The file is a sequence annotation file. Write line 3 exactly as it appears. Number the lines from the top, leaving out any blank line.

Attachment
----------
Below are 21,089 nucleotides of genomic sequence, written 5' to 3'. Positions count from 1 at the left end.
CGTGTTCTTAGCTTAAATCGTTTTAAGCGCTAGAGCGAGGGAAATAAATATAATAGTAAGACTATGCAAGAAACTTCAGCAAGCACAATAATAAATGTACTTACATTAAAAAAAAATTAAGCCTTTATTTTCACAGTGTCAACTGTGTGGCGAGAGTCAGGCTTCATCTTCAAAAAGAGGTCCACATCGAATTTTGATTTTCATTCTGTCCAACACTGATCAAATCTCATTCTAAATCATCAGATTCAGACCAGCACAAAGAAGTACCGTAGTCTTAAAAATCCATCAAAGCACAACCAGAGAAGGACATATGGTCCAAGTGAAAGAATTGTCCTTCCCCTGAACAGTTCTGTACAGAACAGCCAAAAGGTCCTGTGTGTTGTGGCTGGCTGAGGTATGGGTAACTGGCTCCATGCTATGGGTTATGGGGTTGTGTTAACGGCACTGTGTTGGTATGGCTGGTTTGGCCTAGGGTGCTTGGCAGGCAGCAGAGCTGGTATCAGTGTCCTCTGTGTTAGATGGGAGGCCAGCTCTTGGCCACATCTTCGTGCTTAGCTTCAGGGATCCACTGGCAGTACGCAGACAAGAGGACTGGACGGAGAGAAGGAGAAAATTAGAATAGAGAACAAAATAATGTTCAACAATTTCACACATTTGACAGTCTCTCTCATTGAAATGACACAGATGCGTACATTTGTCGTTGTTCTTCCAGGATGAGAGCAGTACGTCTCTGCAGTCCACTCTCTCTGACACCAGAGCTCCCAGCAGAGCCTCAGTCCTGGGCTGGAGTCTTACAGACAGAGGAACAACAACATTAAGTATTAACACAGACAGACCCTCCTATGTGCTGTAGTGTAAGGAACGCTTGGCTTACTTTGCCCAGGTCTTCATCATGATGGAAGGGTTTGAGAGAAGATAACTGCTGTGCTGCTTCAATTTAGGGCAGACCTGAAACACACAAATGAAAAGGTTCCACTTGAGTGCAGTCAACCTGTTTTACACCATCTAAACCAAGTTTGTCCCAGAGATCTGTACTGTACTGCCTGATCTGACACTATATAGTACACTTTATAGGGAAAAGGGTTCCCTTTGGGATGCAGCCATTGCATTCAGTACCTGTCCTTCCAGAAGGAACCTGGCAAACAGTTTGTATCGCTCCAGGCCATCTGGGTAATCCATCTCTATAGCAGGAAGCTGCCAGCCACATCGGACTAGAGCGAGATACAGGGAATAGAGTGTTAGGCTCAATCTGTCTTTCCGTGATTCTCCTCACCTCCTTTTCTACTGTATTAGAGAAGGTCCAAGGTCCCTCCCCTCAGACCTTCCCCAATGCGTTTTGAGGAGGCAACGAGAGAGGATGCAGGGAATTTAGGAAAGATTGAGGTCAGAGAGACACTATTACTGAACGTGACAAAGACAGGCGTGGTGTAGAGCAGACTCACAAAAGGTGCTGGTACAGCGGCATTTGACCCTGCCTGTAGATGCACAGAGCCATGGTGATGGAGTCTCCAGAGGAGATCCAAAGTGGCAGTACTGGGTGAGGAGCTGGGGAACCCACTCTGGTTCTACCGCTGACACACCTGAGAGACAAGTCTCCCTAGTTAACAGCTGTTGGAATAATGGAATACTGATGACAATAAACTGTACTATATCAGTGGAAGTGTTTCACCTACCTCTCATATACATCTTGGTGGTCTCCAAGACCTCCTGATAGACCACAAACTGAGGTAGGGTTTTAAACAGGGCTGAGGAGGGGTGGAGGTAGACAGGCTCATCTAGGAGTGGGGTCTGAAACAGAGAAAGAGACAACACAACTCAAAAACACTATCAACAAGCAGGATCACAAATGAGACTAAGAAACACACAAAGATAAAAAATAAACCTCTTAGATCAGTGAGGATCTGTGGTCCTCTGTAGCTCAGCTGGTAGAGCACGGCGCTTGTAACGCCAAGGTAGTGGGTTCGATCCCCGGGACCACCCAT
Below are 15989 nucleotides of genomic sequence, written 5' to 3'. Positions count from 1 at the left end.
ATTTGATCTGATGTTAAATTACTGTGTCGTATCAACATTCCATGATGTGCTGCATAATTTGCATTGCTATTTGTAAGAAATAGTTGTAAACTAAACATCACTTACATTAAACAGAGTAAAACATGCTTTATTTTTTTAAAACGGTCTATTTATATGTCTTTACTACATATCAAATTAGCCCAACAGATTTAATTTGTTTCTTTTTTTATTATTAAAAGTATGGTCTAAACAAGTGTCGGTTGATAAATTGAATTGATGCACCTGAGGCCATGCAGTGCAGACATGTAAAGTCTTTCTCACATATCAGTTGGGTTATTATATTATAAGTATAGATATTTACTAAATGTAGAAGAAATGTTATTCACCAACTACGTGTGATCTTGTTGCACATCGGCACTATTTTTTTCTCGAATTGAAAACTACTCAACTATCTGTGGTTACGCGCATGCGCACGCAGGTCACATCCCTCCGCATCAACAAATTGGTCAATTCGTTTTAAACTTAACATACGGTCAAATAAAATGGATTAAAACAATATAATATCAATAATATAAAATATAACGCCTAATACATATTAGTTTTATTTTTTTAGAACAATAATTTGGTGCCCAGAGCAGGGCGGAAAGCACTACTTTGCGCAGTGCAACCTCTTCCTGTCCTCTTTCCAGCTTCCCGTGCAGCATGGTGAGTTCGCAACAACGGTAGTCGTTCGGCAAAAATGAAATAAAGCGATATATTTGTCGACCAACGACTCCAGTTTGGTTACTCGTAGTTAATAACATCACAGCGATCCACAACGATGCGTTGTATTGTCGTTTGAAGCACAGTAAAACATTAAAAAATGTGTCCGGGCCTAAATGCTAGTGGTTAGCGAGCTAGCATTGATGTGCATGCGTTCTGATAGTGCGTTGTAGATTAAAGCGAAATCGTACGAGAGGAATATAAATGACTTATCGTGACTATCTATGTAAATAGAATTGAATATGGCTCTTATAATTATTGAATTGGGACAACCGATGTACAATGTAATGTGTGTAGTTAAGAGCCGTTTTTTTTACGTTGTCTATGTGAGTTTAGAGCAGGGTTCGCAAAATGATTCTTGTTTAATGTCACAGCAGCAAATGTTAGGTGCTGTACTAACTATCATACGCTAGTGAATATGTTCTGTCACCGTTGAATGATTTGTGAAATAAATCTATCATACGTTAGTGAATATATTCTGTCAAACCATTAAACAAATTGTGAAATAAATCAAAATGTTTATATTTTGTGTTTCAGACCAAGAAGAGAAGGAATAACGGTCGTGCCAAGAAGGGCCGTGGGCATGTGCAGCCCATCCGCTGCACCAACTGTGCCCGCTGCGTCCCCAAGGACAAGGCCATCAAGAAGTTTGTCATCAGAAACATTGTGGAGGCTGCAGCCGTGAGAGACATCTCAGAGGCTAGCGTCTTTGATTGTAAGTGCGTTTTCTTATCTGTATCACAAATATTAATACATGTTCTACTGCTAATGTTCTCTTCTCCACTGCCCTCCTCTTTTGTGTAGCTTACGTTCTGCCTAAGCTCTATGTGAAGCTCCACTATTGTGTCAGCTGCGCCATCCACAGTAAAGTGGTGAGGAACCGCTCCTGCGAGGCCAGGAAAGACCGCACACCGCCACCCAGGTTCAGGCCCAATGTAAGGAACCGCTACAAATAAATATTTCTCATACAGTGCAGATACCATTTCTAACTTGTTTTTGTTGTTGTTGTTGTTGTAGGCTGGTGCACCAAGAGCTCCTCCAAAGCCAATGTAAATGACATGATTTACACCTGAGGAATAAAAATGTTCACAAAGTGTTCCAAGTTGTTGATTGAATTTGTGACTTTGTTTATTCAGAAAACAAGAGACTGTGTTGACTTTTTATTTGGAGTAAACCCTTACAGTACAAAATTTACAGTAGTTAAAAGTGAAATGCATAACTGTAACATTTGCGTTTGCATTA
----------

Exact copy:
Below are 15989 nucleotides of genomic sequence, written 5' to 3'. Positions count from 1 at the left end.